Two weeks ago, the Trinidad and Tobago Gymnastics Federation (TTGF) announced that it would meet to discuss topless photos being shared online of two Olympic hopefuls and decide whether disciplinary action should be taken against them.
At the time, the organisation, which sets the policies for the sport in the country and is charged with its promotion and development, made the point that neither Thema Williams, the Trinidadian first pick for the Rio Olympics, nor Marissa Dick, the Canadian-born alternate with Trinidadian roots, was owed a place, saying that the spot belongs to the Trinidad and Tobago Olympic Committee (TTOC).
On March 16, the TTGF finally announced that Williams made the cut for the 2016 Rio Olympics Test Event scheduled to take place on April 13-18, 2016, but the decision has come after much controversy.
Months ago, Williams had briefly posted a topless photo on Instagram with the caption that it was always an honour to be a black woman. Dick had posted a topless pic on Snapchat. In both cases, the women's breasts were obscured.
People using fictitious names sent the photos to the TTGF. In response, the local gymnastics organisation promised to decide both athletes’ fate before a disciplinary committee — and then drew out the process.
News site Wired868 made the observation that:
News that the TTGF is prepared to find a third gymnast at short notice, if necessary, to represent the country, may not appease concerned fans, who are anxious to see the country get the best possible representation at the upcoming Olympics.
And it certainly won’t calm the nerves of the two young gymnasts, who are anxiously awaiting their fate.
That initial disciplinary committee meeting was delayed, allegedly over the unavailability of an attorney willing to offer pro bono advice. Although the TTGF insisted that the matter would be handled “with an open mind”, it did make the pronouncement that both athletes were in breach of their contracts — leaving many to speculate over whether the disciplinary meeting would affect which athlete represented the country in April’s Rio Olympics Test Event.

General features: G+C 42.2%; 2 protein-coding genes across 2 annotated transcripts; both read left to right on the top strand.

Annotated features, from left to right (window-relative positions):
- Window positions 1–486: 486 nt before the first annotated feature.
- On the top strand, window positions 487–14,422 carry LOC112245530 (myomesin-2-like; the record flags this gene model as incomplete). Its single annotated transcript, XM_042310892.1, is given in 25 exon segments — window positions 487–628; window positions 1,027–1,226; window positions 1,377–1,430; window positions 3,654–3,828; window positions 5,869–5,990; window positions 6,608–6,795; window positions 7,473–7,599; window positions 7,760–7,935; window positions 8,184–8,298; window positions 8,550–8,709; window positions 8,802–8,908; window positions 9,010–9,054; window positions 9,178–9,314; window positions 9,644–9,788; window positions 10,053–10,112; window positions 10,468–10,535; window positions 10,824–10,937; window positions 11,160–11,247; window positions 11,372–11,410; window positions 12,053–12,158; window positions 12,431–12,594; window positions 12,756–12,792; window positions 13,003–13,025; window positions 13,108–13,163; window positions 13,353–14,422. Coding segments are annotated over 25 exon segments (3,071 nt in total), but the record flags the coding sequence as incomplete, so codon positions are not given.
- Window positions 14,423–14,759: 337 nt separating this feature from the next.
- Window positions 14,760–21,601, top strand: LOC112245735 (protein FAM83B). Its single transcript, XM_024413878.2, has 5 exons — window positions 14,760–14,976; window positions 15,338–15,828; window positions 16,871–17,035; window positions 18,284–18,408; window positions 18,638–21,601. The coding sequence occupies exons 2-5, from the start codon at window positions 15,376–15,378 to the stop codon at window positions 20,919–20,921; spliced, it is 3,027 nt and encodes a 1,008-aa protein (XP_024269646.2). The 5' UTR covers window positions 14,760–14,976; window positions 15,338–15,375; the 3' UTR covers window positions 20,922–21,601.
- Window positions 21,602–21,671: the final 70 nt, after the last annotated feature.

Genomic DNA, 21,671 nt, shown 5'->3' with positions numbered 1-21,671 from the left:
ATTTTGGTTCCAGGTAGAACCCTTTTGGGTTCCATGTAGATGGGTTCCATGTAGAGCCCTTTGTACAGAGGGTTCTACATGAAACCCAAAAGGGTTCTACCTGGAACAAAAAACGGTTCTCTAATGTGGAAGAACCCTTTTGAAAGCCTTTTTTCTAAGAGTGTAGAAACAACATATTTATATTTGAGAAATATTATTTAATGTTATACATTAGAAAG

An outpouring of support
While that decision hung in the balance, local celebrities, including Williams’ godmother comedian Nikki Crosby, came out in support of the gymnast by posing topless (albeit with their backs to camera), and using the hashtag #WeSupportThema:
Wired868 lamented the fact that both athletes — Williams (first choice) and Dick (the alternate) — whose pictures were sent to the TTGF by people using fake names and personas were being left in limbo over such an important decision. Several Facebook users were agitating for netizens to place further pressure on the TTGF.
— Leslie Ann Boisselle (@trinilab) March 15, 2016
The ripple effect
Things soon started to snowball. The TTGF's disciplinary committee referred the matter to its council, further drawing out the process. The country's Minister of Sport Darryl Smith took a controversial hands-off approach.
Williams’ American coach, John Geddert, accused the TTGF of compromising her Olympic preparations by refusing permission for her to attend a critical meet. Moreover, the finer details of Williams’ contract came under scrutiny. Wired868 explained:
Williams’ Olympic Games contract gives the TTGF the right to take the ultimate sanction against the athlete for performing at a meet that is not directly sanctioned by either the local body or the International Gymnastics Federation (FIG).
The TTGF determined that the meet which Williams’ coach wanted her to enter was beneath the athlete's skill level (regardless of the fact that she competed in the same event last year). An anonymous TTGF executive member maintained that “Section 1.3 of the athletes’ contract meant that the gymnasts could only participate in FIG or TTGF events and not that they could compete in other events once sanctioned”:
If the federation should breach clause three, then Marisa should sue us and go to Rio. Because the contract would be null and void.
The TTGF was not prepared to open itself up to a lawsuit and warned William's coach that if his athlete competed in the meet in question, she would be in breach of contract.
The issue of race?
Williams’ father, himself fed up with the TTGF's extended silence on the matter, called it as he saw it:
I remember, as a young boy watching Sesame Street, (seeing) a child ask an adult: ‘Is silence a sound?’ […] To this day, they [the TTGF] have remained so silent it is deafening. I want to believe that their silence in this case is a sound. [..]
It is a sound of incompetence. It is a sound of unfairness, it is a sound of disbelief, embarrassment, biases, mischievousness.
In a curious development, one member of the local gymnastics fraternity, in an interview with Wired868, claimed “that race is a factor and Dick, who was born in Canada but qualifies to represent Trinidad through her mother, Hannifa, is the gymnast who is being victimised and not the other way around”:
The federation is divided because there are people who want to see a black girl from tots and tumblers go to Rio. They don’t want the best gymnast to go, they want a black girl to go!
The source also insisted that the Trinidad and Tobago Olympic Committee (TTOC) president, who stated early on that Williams had already earned her spot, “cannot tell the federation who can go to the Olympics”.
As it turns out, the TTOC was right. Thema Williams will represent Trinidad and Tobago in Rio. The TTGF has come out the worst in the entire debacle, losing any semblance of public trust and intensifying calls to “hear the sound of feet shuffling out of office, giving way for knowledgeable and competent people to take the helm and take gymnastics out of the dark ages.”